If you're running Confluence on Windows, you should avoid backslashes in the path to prevent JSON parsing errors. The paths should look like the following example:

    If using Windows
    <property name="jdbc.password.decrypter.classname">com.atlassian.db.config.password.ciphers.algorithm.AlgorithmCipher</property>
    <property name="hibernate.connection.password">{"sealedObjectFilePath":"C:/confluence/javax.crypto.SealedObject_123456789","keyFilePath":"C:/confluence/javax.crypto.spec.SecretKeySpec_123456789"}</property>
  3. Restart Confluence.

Decrypt the password

To decrypt an encrypted password, extend the command used earlier with the -m decrypt parameter:

java -cp "./*" -c com.atlassian.db.config.password.ciphers.algorithm.AlgorithmCipher -m decrypt

When asked for the password, provide the JSON object from your confluence.cfg.xml file.

Sample JSON object when using environment variables
Sample JSON object when using files

Recreate an encrypted password

If you lose an encrypted password and try to encrypt the plain text password once again, the new encrypted password will look different. This is not an issue, as it will still represent the same plain text password. However, in some cases, you might want to keep it consistent, for example by having the same encrypted password when a Confluence instance is migrated to another server.

To encrypt the password in the exact same way as you did before, you will need the key used to encrypt the original password and the algorithm parameters. Both of these were generated by the encryption tool and saved in the following files:

  • Key - javax.crypto.spec.SecretKeySpec_[timestamp]
  • Algorithm parameters -[timestamp]

Once you've located these files, you can point the encryption tool to their location by using two extra fields in the JSON object.


Path to a file that contains the key used to encrypt your original password, e.g. javax.crypto.spec.SecretKeySpec_[timestamp].

If you stored the file path as environment variable, you can omit this parameter.

algorithmParametersFilePathPath to a file that contains the algorithm parameters used to encrypt your original password, e.g.[timestamp].
Sample JSON object with all fields...
{"plainTextPassword":"yourPassword", "algorithm":"AES/CBC/PKCS5PADDING","algorithmKey":"AES","algorithmParametersFilePath":"","keyFilePath":"javax.crypto.spec.SecretKeySpec_123456789"}

Note that the JSON object must be entered as a single line.

To encrypt the password, follow the steps in the first step, Encrypt the password and use the JSON object with the key and algorithm parameters.


Reverting the changes...

To revert the changes, remove the <atlassian-password-cipher-provider> tag from the confluence.cfg.xml file, and change the encrypted password to a plain text one.

Setup screen appears after restarting Confluence...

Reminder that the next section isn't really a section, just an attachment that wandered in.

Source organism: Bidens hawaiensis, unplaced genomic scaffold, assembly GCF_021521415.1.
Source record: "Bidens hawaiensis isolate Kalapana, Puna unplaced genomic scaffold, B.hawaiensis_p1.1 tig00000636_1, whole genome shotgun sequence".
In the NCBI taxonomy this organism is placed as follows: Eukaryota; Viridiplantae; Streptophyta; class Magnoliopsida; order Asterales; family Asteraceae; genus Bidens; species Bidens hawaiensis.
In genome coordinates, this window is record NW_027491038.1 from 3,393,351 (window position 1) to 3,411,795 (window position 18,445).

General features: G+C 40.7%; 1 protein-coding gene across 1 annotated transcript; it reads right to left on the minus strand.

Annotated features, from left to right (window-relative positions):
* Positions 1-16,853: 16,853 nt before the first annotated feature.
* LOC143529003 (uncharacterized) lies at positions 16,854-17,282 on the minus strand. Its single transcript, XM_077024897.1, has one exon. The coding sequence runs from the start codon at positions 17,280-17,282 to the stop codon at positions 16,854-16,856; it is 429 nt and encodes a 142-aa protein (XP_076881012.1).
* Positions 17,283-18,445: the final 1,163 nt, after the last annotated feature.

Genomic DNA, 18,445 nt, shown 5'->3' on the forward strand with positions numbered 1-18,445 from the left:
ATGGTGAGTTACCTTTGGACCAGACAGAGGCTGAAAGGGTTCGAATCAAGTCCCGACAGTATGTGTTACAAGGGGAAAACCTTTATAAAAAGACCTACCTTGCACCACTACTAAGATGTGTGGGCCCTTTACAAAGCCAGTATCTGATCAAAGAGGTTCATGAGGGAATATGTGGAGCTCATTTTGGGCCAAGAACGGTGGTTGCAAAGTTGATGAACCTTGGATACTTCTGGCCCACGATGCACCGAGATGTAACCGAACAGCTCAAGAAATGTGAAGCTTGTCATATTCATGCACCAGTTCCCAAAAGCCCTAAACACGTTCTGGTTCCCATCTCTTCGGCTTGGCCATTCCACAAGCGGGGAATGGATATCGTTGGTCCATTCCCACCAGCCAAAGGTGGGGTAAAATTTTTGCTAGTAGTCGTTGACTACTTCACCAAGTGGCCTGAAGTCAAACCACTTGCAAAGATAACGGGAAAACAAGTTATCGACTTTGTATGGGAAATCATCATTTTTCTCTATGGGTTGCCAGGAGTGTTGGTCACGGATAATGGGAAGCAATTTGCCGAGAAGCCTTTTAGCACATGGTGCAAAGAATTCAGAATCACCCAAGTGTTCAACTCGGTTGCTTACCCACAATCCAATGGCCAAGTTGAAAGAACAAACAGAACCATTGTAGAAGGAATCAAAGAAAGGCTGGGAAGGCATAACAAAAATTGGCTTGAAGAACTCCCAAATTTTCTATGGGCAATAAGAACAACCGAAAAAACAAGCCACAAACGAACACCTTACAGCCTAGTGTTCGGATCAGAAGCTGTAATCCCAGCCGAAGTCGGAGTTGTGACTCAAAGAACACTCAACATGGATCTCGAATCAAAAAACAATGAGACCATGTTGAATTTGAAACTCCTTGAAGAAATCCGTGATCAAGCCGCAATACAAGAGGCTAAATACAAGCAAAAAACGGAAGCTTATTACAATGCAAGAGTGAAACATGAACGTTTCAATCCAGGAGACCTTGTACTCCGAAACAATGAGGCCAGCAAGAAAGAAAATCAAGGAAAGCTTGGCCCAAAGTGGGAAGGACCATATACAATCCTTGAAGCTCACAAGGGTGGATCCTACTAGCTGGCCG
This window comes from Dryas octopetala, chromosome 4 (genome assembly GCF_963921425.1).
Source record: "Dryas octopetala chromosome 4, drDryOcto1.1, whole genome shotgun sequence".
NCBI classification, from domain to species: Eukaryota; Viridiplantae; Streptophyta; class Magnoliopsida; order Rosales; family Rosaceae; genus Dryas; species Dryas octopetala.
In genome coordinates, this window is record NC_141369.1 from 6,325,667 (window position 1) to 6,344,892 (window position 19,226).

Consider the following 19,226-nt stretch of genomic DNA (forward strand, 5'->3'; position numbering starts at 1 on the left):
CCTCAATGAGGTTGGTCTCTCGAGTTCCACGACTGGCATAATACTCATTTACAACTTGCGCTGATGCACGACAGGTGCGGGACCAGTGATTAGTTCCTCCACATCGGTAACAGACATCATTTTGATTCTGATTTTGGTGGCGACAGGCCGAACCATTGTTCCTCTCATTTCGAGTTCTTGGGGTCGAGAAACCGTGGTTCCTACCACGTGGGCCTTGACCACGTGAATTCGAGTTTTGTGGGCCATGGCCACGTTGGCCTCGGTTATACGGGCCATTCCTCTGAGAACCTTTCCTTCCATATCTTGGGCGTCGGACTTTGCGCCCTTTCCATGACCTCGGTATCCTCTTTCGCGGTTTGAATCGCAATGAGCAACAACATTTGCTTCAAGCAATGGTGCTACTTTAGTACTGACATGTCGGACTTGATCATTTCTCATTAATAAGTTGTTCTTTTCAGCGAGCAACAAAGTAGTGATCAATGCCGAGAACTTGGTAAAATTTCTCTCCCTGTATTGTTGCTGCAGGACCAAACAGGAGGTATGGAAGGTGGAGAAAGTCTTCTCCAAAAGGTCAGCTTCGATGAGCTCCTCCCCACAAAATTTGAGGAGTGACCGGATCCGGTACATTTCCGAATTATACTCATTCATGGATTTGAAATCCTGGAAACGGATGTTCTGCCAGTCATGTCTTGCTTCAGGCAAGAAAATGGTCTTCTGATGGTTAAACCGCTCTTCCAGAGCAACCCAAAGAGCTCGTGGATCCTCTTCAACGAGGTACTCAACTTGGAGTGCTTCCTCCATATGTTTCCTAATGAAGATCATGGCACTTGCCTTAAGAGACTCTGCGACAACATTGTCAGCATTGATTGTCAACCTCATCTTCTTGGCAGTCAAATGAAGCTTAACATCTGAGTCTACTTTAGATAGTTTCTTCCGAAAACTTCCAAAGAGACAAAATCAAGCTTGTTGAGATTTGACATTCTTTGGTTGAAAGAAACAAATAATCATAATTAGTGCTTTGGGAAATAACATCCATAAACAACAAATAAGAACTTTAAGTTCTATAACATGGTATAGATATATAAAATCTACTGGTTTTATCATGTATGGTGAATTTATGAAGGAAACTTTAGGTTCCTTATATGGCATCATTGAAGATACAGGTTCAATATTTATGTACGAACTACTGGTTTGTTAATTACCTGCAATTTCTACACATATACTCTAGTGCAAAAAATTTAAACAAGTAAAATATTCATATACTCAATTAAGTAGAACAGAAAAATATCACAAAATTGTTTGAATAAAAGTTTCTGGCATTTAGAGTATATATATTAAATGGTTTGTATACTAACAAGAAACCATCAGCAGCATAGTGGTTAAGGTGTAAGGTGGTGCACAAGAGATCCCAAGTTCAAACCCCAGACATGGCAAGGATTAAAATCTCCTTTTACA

The setup screen means that Confluence couldn't connect to the database to access your configuration, most probably because of an error with decrypting your password.

To solve this problem, open <home-directory>/logs/atlassian-confluence.log, and check the lines after "Reading database configuration from".

You’ll probably see the following message:

[c.a.c.config.database.DatabaseConfigHandler] Trying to get encrypted password from xml and decrypt it
[c.a.d.c.p.ciphers.algorithm.AlgorithmCipher] Runtime Exception thrown when decrypting:

If that’s the case, read the message, as it contains details about the error and a possible solution.

If the error is related to missing files, there might be a problem with your environment variables. They may have been deleted, or are no longer available if you changed the environment from staging to production. To verify, try adding file paths to the JSON object in the confluence.cfg.xml file.

If you’re seeing "Bouncy Castle" errors, you will need encrypt the password again.

‘Confluence had problems starting up’ message is displayed after restarting Confluence…

To investigate this problem, go to <home-directory>/logs/atlassian-confluence.log, and check the lines after: "Reading database configuration from".

You’ll probably see the following messages:

[c.a.c.config.database.DatabaseConfigHandler] Trying to get encrypted password from xml and decrypt it
[c.a.c.config.database.DatabaseConfigHandler] Database password decryption success!
[c.a.config.bootstrap.DefaultAtlassianBootstrapManager] Could not successfully test your database:

[] Confluence couldn't connect to your database
[] Confluence failed to establish a connection to your database.

This means that Confluence decrypted the password successfully, but the password itself is incorrect.

To verify this:

  1. Open the confluence.cfg.xml file, and copy the encrypted password.
  2. Decrypt the password.
  3. Check if the decrypted password is the same as the one in your backup confluence.cfg.xml file.
Last modified on May 7, 2024